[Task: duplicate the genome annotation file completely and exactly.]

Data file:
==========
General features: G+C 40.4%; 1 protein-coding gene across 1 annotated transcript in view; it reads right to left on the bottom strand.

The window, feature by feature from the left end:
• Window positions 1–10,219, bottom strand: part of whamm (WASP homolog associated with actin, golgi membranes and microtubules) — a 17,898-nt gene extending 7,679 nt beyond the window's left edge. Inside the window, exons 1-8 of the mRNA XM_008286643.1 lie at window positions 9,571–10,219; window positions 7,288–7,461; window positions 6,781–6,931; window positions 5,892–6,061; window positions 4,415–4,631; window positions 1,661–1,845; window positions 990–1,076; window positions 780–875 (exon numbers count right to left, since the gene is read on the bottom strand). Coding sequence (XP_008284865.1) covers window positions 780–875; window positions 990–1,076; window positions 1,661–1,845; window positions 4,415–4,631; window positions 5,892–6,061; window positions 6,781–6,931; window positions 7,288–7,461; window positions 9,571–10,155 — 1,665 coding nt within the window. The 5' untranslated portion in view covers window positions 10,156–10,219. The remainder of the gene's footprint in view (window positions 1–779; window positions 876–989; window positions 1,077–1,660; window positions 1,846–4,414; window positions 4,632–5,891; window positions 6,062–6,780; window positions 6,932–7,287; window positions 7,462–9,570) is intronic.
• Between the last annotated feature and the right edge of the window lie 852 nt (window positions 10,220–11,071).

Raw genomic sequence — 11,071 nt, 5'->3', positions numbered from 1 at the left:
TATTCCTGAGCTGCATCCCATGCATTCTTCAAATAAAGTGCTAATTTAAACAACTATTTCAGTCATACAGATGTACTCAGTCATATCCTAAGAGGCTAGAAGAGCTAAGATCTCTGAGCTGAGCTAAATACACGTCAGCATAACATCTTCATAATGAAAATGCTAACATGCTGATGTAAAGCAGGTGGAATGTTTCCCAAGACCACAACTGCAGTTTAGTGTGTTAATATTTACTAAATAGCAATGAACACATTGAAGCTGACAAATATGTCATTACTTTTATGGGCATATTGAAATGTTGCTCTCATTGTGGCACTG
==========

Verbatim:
General features: G+C 40.4%; 1 protein-coding gene across 1 annotated transcript in view; it reads right to left on the bottom strand.

The window, feature by feature from the left end:
• Window positions 1–10,219, bottom strand: part of whamm (WASP homolog associated with actin, golgi membranes and microtubules) — a 17,898-nt gene extending 7,679 nt beyond the window's left edge. Inside the window, exons 1-8 of the mRNA XM_008286643.1 lie at window positions 9,571–10,219; window positions 7,288–7,461; window positions 6,781–6,931; window positions 5,892–6,061; window positions 4,415–4,631; window positions 1,661–1,845; window positions 990–1,076; window positions 780–875 (exon numbers count right to left, since the gene is read on the bottom strand). Coding sequence (XP_008284865.1) covers window positions 780–875; window positions 990–1,076; window positions 1,661–1,845; window positions 4,415–4,631; window positions 5,892–6,061; window positions 6,781–6,931; window positions 7,288–7,461; window positions 9,571–10,155 — 1,665 coding nt within the window. The 5' untranslated portion in view covers window positions 10,156–10,219. The remainder of the gene's footprint in view (window positions 1–779; window positions 876–989; window positions 1,077–1,660; window positions 1,846–4,414; window positions 4,632–5,891; window positions 6,062–6,780; window positions 6,932–7,287; window positions 7,462–9,570) is intronic.
• Between the last annotated feature and the right edge of the window lie 852 nt (window positions 10,220–11,071).

Raw genomic sequence — 11,071 nt, 5'->3', positions numbered from 1 at the left:
TATTCCTGAGCTGCATCCCATGCATTCTTCAAATAAAGTGCTAATTTAAACAACTATTTCAGTCATACAGATGTACTCAGTCATATCCTAAGAGGCTAGAAGAGCTAAGATCTCTGAGCTGAGCTAAATACACGTCAGCATAACATCTTCATAATGAAAATGCTAACATGCTGATGTAAAGCAGGTGGAATGTTTCCCAAGACCACAACTGCAGTTTAGTGTGTTAATATTTACTAAATAGCAATGAACACATTGAAGCTGACAAATATGTCATTACTTTTATGGGCATATTGAAATGTTGCTCTCATTGTGGCACTG